Luke, in spite of his experience and age, hasn’t changed a whole lot. He’s still whiny and full of self-pity. It’s irritating to hear him say “go away” to Rey one more time. Lucky for him, Yoda is still around to be the voice of reason. With a few sharp words and a few sharp prods he admonishes Luke. Keeping the sacred texts sacred for no good reason, riveting reading they are not. Failure is a part of learning. And when he says, “We are what they grow beyond” it ties in with one of the two biggest messages of Last Jedi: change and renewal. Kylo Ren says it in many ways too: let the past die, kill it, time for something new. GQ‘s review:

This is The Last Jedi’s most brilliant subversion of The Empire Strikes Back, and the moment when it severs ties with the Chosen One narrative that has driven Star Wars since the very beginning.

And that’s why the film is called The Last Jedi. Luke is the last of the old Jedi tradition, and Rey and others will become new Jedi or create a new Jedi-like entity. I think of it as being like Buffy‘s last episode. Instead of one girl in each generation who has the burden of being the slayer, all the Potentials are activated so there will be many, many slayers. The way things work, the universe, everything will be new and different.

But is Luke really gone? I doubt it. If he’s as powerful as we know he is, and also with the way he physically fades away with the tell-tale flutter of his robe, a reasonable explanation is he will return as a Jedi ghost like Yoda and Obi-Wan. He all but assured us of that, his last words to Leia:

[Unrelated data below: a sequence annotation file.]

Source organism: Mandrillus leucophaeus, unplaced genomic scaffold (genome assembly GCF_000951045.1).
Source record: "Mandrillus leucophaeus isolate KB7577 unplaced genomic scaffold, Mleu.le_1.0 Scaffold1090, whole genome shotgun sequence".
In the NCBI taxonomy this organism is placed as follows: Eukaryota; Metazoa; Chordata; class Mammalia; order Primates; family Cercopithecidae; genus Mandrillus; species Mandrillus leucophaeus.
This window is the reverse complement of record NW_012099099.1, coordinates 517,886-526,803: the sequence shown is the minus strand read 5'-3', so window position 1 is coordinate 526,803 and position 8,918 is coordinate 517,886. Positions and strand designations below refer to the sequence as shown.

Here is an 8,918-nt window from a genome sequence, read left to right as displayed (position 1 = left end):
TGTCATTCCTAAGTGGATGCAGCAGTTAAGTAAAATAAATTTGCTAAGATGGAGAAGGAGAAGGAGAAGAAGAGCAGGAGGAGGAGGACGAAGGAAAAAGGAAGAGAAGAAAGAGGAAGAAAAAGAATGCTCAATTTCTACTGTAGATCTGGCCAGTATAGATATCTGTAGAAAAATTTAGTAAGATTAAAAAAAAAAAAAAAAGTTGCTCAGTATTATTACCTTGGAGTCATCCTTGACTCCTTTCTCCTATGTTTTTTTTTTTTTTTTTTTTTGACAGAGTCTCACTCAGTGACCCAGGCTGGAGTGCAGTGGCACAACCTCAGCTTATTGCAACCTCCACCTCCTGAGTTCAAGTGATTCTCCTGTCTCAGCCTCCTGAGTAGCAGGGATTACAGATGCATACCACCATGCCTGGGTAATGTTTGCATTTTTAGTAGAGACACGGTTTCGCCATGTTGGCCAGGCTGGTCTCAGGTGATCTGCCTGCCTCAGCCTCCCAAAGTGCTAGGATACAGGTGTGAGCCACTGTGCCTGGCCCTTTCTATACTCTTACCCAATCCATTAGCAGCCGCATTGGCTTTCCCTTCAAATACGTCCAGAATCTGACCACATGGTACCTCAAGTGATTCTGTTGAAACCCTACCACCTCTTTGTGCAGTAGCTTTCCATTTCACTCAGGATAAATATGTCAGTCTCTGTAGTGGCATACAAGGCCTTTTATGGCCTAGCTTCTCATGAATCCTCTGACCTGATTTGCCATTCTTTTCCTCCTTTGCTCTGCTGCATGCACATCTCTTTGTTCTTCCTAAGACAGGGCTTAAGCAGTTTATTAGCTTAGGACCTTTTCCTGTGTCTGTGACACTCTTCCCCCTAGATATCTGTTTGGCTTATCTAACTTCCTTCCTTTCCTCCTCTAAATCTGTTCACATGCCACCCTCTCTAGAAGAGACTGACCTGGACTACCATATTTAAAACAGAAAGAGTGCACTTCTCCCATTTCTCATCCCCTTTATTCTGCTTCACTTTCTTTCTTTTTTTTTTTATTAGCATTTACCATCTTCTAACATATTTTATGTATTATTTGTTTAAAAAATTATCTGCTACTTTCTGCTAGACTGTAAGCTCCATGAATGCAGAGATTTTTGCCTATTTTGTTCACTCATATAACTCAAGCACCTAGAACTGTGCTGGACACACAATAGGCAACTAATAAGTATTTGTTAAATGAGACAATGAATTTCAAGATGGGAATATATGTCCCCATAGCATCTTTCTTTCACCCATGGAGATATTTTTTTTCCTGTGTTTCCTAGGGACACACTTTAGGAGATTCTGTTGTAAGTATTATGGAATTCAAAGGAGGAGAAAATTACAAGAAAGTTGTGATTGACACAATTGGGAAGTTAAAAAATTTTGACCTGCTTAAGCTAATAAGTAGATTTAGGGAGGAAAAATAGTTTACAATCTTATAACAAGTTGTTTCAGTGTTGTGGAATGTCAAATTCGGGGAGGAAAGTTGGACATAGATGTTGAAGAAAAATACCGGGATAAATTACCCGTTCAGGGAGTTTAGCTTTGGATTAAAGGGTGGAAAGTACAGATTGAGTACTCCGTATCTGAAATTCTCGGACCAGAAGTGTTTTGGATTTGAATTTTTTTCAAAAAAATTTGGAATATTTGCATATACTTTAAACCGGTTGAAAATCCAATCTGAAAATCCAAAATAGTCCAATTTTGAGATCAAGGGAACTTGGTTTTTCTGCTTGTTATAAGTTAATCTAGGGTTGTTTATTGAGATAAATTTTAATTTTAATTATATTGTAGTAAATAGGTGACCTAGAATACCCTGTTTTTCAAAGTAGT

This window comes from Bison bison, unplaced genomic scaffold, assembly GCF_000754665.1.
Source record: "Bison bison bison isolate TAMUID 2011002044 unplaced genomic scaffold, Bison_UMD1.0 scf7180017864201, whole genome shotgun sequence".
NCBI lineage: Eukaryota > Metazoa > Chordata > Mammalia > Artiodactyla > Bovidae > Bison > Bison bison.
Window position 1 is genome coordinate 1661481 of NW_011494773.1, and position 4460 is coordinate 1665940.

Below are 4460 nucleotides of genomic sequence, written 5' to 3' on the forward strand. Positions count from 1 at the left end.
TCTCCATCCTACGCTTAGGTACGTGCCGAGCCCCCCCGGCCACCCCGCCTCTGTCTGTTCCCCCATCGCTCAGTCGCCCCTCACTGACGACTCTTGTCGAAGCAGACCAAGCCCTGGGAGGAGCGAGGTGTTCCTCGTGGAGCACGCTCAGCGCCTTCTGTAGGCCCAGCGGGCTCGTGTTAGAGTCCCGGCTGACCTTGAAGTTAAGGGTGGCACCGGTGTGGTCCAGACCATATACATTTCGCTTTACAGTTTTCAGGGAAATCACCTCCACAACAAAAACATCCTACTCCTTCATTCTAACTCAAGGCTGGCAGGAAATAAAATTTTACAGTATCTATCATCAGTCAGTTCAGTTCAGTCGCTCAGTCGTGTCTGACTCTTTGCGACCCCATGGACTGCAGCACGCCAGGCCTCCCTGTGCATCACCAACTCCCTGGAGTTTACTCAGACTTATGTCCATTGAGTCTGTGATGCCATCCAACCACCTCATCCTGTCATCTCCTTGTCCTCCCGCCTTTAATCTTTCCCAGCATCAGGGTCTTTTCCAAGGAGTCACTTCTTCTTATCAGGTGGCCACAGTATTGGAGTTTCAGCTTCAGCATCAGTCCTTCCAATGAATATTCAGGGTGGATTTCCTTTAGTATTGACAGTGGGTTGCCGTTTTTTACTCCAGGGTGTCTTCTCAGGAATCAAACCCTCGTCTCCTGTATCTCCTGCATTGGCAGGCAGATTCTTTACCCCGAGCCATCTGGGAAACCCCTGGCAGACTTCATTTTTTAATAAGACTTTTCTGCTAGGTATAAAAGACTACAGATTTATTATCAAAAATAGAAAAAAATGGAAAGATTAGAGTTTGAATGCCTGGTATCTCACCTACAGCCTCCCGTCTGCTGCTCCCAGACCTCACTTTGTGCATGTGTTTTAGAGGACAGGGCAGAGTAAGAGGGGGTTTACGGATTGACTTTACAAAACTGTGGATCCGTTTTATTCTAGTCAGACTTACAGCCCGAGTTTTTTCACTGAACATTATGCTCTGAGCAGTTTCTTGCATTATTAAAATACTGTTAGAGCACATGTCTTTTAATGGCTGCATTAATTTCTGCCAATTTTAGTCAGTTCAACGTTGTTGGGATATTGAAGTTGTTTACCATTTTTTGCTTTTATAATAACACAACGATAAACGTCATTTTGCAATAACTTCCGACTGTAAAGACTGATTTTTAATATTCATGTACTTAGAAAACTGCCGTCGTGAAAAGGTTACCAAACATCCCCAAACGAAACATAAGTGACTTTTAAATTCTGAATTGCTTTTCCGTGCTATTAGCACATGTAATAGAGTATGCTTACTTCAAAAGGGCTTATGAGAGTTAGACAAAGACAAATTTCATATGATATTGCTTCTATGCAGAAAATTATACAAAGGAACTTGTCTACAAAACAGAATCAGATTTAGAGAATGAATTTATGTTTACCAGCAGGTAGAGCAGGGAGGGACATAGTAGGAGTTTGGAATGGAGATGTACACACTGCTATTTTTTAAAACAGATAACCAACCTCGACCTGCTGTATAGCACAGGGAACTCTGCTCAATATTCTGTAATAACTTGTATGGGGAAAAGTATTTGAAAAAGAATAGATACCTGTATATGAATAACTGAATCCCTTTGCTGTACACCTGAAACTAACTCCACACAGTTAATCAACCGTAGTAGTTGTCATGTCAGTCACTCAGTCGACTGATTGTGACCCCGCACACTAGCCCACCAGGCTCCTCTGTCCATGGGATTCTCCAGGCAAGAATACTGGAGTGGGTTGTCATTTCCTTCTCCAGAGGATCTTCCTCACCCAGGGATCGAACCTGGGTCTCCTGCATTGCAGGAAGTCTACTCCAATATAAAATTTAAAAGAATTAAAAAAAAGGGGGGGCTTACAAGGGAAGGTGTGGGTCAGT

No one’s ever really gone.

And to Kylo Ren, sounding just like Han:

See you around, kid.

So we have a good foundation to build on for ep9 and the various spinoff films to come. Even though the entire surviving Resistance can fit comfortably into the Falcon, they will rise again and ignite the spark that Leia talks about again and again.

What about the dark side?

I didn’t see Snoke’s end coming and it took the second viewing to fully appreciate where Kylo Ren is coming from. Forget Snoke, forget Vader, forget the Skywalker/Solo legacy. He’s going to dictate his own future his own way. Well, he wants Rey in with him, but after rejecting him multiple times and finally, symbolically, closing the Falcon‘s door on him, he should learn that it’ll never happen. His character development has been pretty outstanding and it’s time to stop the “bad guy who has good in him” trope and make him a worthy villain. There’s still the power struggle with Hux, and I’d like to see the fabled Knights of Ren make an appearance next.